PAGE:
• In Nigeria, Shell has completed the $1.7 billion sale of its eastern Niger River Delta oil lease to state-run Aiteo Eastern. Shell sold its interests in OML29, which includes the Santa Barbara, Nembe and Okoroba fields along with the Nembe Creek Trunk Line pipeline. The pipeline was commissioned in 2010 and transports crude to the Bonny Crude Oil Terminal (BCOT)—which was the subject of a major corruption scandal. The terminal is not part of the transaction and will remain owned & operated by the Shell JV. The divested infrastructure includes flow stations together with associated gas infrastructure in addition to oil and gas pipelines within the OML. The divested fields produced on average around 43,000 boepd last year. The sale has been approved by Nigeria’s federal government, which owns the remaining interest through the Nigerian National Petroleum Corporation (NNPC). Aiteo Eastern has also purchased a stake in a Nigerian oil field from France’s Total for $569 million. Total has so far divested $1 billion in Nigeria since 2010.
• Chevron is reportedly trying to sell its 50% stake in Australia’s largest refiner, Caltex, for around $3.6 billion—a major sale in Australia if it goes through. Chevron is offering the shares at a 10%. The company is aiming overall to divest $15 billion to make up for low oil prices. Caltex shares have risen 10.7% this year, outpacing a 9.4% rise in the benchmark Australian share index.
• In a first for Mexico post-energy reform, state-run Pemex is getting its first major investment, with US-based BlackRock and First Reserve pumping in $900 million for a 45% stake in a pipeline project to transport US natural gas to central Mexico. Completion of the pipeline—with construction already launched—is scheduled for end-2016.
• Italian Eni will start exploration in Myanmar (Burma) soon, having signed two production-sharing contracts for exploration offshore Myanmar (formerly Burma), which it was awarded last year. The two contracts cover offshore blocks MD-02 and MD-04. Eni will be the operator of both blocks, with an 80% interest, in a joint venture with Petrovietnam Exploration Production Corporation (20%). Block MD-2 is in the southern part of the Bay of Bengal, in the Rakhine Basin, about 135km from the coast, covering 10,330sq km in waters 500-2400 meters deep. Block MD-4 is in the Moattama-South Andaman Basin, about 230km from the coast, covering 5,900 sq km in water 1500-2200 meters deep.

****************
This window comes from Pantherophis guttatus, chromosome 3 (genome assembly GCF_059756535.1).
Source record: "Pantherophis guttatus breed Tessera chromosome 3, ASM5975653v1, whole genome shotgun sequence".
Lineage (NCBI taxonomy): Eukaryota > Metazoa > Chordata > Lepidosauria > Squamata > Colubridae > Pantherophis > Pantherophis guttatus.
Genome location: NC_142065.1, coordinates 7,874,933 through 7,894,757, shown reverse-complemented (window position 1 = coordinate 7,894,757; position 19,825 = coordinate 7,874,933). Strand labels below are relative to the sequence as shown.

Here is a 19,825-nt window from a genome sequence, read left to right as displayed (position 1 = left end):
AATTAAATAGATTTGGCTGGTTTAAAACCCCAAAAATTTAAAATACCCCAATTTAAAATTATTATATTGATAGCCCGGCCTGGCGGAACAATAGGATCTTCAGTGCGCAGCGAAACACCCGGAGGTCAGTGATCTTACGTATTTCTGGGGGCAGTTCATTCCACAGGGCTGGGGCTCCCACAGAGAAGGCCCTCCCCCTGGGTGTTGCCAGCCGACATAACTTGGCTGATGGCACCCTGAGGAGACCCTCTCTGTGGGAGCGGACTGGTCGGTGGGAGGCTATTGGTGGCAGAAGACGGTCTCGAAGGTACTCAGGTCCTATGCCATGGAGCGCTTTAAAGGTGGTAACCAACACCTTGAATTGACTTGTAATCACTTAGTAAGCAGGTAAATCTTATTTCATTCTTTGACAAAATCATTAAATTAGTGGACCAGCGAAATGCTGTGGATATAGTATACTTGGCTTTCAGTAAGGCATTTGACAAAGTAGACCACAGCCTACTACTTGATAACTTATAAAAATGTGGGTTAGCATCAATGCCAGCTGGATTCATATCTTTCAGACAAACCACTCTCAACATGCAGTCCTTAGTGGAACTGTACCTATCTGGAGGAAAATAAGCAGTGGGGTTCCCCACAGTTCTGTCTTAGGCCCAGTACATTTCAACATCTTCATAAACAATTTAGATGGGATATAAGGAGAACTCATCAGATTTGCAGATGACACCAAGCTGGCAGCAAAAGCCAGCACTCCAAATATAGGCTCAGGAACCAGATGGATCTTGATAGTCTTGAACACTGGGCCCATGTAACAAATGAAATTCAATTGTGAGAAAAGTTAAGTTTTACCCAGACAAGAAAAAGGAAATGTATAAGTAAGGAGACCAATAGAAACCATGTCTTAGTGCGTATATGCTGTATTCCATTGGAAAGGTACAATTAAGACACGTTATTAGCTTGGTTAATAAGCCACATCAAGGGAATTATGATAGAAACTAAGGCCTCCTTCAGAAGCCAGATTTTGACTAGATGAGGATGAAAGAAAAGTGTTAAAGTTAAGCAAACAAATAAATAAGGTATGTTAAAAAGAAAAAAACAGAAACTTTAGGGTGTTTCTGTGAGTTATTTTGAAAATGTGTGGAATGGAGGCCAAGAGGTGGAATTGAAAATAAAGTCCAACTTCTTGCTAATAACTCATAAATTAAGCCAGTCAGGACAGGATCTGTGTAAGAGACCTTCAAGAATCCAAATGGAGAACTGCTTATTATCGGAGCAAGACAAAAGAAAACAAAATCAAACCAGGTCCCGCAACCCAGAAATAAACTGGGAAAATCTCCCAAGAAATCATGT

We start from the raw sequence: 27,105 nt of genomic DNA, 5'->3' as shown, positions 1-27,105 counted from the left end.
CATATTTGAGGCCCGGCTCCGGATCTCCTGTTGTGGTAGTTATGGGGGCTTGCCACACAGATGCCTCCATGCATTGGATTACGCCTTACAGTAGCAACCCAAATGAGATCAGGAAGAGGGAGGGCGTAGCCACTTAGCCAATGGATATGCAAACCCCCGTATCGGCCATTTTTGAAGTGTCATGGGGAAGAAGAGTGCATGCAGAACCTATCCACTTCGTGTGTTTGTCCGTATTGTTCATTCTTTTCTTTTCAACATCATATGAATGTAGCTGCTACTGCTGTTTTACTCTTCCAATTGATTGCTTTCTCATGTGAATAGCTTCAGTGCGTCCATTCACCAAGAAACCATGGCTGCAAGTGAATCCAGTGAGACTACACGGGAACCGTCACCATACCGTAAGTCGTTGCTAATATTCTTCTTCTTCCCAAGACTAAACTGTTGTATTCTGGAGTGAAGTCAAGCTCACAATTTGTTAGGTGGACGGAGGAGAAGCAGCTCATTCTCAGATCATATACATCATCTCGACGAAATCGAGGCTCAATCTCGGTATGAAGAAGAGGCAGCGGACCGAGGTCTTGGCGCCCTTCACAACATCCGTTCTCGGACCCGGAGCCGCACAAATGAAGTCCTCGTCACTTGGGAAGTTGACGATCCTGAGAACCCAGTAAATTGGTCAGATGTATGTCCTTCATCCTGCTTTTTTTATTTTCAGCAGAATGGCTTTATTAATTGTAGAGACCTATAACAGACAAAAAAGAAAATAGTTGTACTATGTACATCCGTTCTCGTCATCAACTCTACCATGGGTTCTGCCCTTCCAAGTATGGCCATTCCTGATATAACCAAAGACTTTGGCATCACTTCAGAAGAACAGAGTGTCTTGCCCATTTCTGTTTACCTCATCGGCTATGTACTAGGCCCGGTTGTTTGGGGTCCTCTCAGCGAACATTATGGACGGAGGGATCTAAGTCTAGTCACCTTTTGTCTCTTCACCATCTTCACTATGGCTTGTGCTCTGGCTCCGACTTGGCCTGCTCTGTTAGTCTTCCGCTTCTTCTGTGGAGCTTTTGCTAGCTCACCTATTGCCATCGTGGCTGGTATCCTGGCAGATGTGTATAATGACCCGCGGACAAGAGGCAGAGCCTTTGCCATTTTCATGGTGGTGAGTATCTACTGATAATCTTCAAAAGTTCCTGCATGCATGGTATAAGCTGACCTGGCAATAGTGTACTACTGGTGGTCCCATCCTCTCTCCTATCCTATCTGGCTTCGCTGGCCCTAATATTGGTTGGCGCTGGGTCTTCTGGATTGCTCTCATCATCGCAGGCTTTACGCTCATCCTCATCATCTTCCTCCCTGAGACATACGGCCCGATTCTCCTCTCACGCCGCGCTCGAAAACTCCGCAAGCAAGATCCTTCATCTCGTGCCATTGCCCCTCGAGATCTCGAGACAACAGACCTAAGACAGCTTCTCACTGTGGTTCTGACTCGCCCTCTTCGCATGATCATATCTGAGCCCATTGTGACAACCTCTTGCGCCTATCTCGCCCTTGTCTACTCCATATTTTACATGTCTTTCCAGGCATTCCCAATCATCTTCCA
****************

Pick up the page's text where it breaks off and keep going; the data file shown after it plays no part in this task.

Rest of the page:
Discovery & Development
• Japans JX Nippon Oil and Energy Corp., Inpex Corp., Malaysian state-owned Petronas and Australia’s Santos Ltd. have found oil in their deepwater Bestari-1 exploration well in east Malaysia, and are now drilling further to evaluate the discovery. JX Nippon is the operator, and Santos only acquired its stakes in January. The well hit 67 meters of high-quality oil in depths ranging from 1,860 meters to 2,702 meters below the sea. Recoverable volumes are not yet known. This well is in deepwater Block R, near the Kikeh oil field discovery, where production was launched in 2007.
• Norway’s Statoil has announced a new natural gas discovery offshore Tanzania at its Mdalasini-1 exploration well. Statoil says it has discovered an additional 1-1.8 trillion cubic feet of natural gas in place in the well, bringing total in-place volume up to 22 trillion cubic feet in Block 2. The Mdalasini-1 discovery is located at a 2,296-metre water depth. Statoil oil has 100% interest in the Mdalasini-1 well, while it operates the license on Block 2 with a 65% interest on behalf of the Tanzania Petroleum Development Corporation (TPDC). ExxonMobil Exploration and Production Tanzania Limited holds the remaining 35%. TPDC has the right to a 10% working interest in case of a development phase.
• Production has officially been launched by ExxonMobil in the deepwater Gulf of Mexico at Hadrian South. This is a subsea production system with flowlines connected to the Anadarko-operated Lucius truss spar, which started production in January. Here we are looking at expected production of around 300 MMcf/d of gas and 3 Mbbl/d of liquids daily, from two wells. ExxonMobil holds a 46.7% interest in Hadrian South and a 23.3% interest in Lucius.
Litigation & Regulations
• Schlumberger Oilfield Holdings (a Schlumberger subsidiary) will enter a guilty plea and pay $233 million for violating US sanctions in Iran and Sudan. The company will also forfeit $77.6 million in illegally obtained profits. To date, this is the largest criminal fine ever imposed on a US company for sanctions violations. Schlumberger manufactured oil drilling equipment for clients based in Sudan and Iran and provided maintenance services for that equipment between 2004 and 2010 and tried to hide the fact from authorities, understanding that this was in clear violation of sanctions.
• Brazil’s scandalized Petrobras may lose its mandatory 30% ownership and operatorship of all of the country’s pre-salt developments as the Senate works out a new bill. The existing law also mandates that Petrobras is responsible for all direct or indirect execution and management of exploration, production, appraisal and development activities, which may also be amended with a new bill.